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movie reviewmovie reviewvideo review out of 4 Movie Review: Bulworth

Starring: Warren Beatty, Halle Berry
Director: Warren Beatty
Rated: R
RunTime: 107 Minutes
Release Date: May 1998
Genre: Comedy

Review by Andrew Hicks
3½ stars out of 4

I didn't care what this movie was about; as soon as I heard it featured 61-year-old Warren Beatty rapping, I knew I had to see it. Little did I know BULWORTH would be the best political satire of the decade and a key moment in Beatty's career. Yes, it's even better than DICK TRACY (yes, that's sarcasm) and it nails on the head some of America's biggest problems, besides the fact that it can produce a 61-year-old white rapper. No one escapes Beatty's so-liberal-it's- socialist attack, not the Democrats or Republicans, not the insurance companies or the media and not the minorities for which Beatty tries to speak.

Beatty plays Jay Bulworth, a U.S. senator facing reelection. He takes payoffs and contributions from all the right people and ignores all the wrong ones, living the perfect politician's lie with his wife (Christine Baranski) and teenage daughter. Watching his latest shiny TV ads, he finally gets sick of it all and arranges to have himself killed, making sure to bargain with an insurance lobbyist to take out a $10 million policy on himself. Then he writes a 130-page mission statement and gets fired from the agency, and only Cuba Gooding Jr. will stay with him. I may have some of the plot confused at this point, but bear with me.

At the next morning's campaign stop at a black church in Los Angeles, Bulworth scraps the scripted speech to field questions from the audience. Among other things, he tells them the Democratic party isn't loyal to black voters because they have no financial clout and that politicians just tell them what they want to hear. Bulworth's top advisor (Oliver Platt) pulls the fire alarm before he can stick any more feet in his mouth, and they're off to the next stop, where Bulworth further insults a group of Jewish filmmakers. It's an interesting campaign strategy, although not one that's worked for Buchanan or David Duke.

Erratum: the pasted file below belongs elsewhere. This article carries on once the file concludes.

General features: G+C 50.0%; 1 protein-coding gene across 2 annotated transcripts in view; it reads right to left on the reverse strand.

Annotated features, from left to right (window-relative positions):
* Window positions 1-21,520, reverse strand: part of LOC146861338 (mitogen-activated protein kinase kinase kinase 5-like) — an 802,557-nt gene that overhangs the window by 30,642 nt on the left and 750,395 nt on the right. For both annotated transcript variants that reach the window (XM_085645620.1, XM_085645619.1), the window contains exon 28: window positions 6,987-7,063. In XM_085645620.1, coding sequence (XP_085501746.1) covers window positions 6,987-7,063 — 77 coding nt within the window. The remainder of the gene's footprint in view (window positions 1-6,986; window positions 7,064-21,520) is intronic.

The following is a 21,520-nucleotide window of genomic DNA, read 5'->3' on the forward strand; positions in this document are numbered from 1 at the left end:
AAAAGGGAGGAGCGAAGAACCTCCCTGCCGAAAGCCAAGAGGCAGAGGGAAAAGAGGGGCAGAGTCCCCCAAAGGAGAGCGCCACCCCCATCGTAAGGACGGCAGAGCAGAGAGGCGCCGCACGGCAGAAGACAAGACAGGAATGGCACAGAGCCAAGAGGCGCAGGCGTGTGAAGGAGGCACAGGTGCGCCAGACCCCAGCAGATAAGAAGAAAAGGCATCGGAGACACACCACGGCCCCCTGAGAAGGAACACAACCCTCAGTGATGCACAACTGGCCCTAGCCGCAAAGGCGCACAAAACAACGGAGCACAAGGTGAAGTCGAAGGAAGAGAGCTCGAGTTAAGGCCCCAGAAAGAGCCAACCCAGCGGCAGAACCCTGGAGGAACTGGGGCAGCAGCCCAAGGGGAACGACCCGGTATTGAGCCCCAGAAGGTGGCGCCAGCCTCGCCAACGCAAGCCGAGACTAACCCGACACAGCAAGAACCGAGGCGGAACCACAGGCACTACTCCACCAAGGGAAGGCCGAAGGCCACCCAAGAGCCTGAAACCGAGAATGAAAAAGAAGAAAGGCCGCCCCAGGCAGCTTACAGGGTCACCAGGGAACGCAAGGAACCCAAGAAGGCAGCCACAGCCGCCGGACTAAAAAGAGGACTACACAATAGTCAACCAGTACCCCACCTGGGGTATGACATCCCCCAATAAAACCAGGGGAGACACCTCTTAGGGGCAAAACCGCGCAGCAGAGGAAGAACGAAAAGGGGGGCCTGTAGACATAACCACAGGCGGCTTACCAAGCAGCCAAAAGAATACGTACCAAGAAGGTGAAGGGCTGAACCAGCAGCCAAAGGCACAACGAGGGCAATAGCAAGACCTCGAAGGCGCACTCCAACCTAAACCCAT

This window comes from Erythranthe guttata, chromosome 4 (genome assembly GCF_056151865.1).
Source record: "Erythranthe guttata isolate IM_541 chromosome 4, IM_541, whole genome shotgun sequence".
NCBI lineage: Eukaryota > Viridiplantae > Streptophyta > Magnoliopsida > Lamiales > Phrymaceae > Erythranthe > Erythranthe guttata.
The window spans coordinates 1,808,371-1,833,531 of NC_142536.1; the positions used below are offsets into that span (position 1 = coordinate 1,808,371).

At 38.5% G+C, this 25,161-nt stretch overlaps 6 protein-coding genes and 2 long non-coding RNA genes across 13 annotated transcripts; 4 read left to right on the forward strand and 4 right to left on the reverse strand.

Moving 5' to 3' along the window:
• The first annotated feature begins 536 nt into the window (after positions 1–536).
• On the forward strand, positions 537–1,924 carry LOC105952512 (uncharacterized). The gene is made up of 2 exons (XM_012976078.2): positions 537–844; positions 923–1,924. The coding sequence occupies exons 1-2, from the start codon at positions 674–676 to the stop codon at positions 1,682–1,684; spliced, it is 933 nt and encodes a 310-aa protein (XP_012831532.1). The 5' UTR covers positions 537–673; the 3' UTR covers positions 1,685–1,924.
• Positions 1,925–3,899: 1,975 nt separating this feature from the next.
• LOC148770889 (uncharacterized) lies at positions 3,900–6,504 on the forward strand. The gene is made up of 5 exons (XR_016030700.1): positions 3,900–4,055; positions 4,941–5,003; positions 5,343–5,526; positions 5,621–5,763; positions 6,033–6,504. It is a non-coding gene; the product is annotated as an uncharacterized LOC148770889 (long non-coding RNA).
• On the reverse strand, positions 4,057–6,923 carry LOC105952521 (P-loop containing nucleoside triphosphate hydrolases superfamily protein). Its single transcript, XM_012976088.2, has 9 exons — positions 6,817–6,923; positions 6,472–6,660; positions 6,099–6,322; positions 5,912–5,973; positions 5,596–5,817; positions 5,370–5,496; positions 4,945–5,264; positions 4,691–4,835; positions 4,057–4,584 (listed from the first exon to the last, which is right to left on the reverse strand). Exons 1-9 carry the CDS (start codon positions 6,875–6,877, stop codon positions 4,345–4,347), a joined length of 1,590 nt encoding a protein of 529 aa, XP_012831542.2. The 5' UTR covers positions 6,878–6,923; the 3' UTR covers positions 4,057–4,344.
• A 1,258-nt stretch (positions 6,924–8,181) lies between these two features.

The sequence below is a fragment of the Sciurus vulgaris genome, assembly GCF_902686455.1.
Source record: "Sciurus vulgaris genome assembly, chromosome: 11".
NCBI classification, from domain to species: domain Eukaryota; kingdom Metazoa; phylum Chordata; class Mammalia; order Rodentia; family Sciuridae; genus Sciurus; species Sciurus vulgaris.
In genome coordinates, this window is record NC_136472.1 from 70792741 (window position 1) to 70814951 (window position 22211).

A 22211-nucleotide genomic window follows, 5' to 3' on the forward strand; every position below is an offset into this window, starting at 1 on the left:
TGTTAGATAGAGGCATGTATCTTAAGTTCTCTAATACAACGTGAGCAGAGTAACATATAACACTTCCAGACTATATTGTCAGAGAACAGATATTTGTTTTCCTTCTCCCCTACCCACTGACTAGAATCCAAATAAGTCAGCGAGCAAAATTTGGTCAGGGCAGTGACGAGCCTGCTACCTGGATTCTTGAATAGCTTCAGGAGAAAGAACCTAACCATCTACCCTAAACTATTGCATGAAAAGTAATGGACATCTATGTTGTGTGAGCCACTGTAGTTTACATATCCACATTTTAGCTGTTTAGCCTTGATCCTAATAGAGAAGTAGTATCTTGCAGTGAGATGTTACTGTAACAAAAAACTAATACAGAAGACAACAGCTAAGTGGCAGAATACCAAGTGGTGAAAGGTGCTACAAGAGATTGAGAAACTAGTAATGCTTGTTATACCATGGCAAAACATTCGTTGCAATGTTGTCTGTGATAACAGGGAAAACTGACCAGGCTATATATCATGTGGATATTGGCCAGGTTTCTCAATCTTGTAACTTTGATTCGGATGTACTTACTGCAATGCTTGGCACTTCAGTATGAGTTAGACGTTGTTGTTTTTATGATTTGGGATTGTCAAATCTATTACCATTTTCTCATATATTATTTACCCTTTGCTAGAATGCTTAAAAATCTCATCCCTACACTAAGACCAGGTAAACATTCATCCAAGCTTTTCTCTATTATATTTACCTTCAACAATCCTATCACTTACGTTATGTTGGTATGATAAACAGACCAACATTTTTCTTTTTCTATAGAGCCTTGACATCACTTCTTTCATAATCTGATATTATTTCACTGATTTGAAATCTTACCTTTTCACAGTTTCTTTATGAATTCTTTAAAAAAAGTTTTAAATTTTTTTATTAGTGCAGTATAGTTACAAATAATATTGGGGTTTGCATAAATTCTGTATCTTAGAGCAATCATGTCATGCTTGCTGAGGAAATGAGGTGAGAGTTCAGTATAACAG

It's in fleeing from the angry moguls that he acquires his new posse, a trio of African-American ladies spearheaded by Nina (Halle Berry). Bulworth spends that night hanging at an inner-city nightclub where he smokes blunts, dances until dawn, starts rapping casual conversations and eventually takes his turn at the twin turntables. It all prepares him for the fundraiser breakfast the next morning, where he once again scraps his scheduled speech, this time rapping out a new one that attacks politics and the power structure.

The interesting thing is, after Platt and the other campaign people freak out, the public laps it all up like a contented kitty cat. And Bulworth doesn't want to die anymore, so he has to try to get the hit called off. This subplot is more convention than innovation, and distracts from the movie's real message. Fortunately, there's not much screentime devoted to the assassination plot; instead we see Bulworth in Nina's neighborhood, dealing with her large family and the local druglord (Don Cheadle, going from BOOGIE NIGHTS porn star to drug dealing gangsta).

BULWORTH has a lot of hilarious moments, but there's a message, and it's not one a lot of people want to hear because it puts America in a pretty sad state of affairs. I saw this with about six other white people in a mid-Missouri outlet mall, and most of them didn't like it. As they were exiting and complaining, the theater manager actually apologized for the movie for making them think about more than the usual action-packed thrills and romance. Yet he shows GODZILLA with a clean conscience. More than anything, that sums up what is wrong with our country right now.

Copyright 1998 Andrew Hicks

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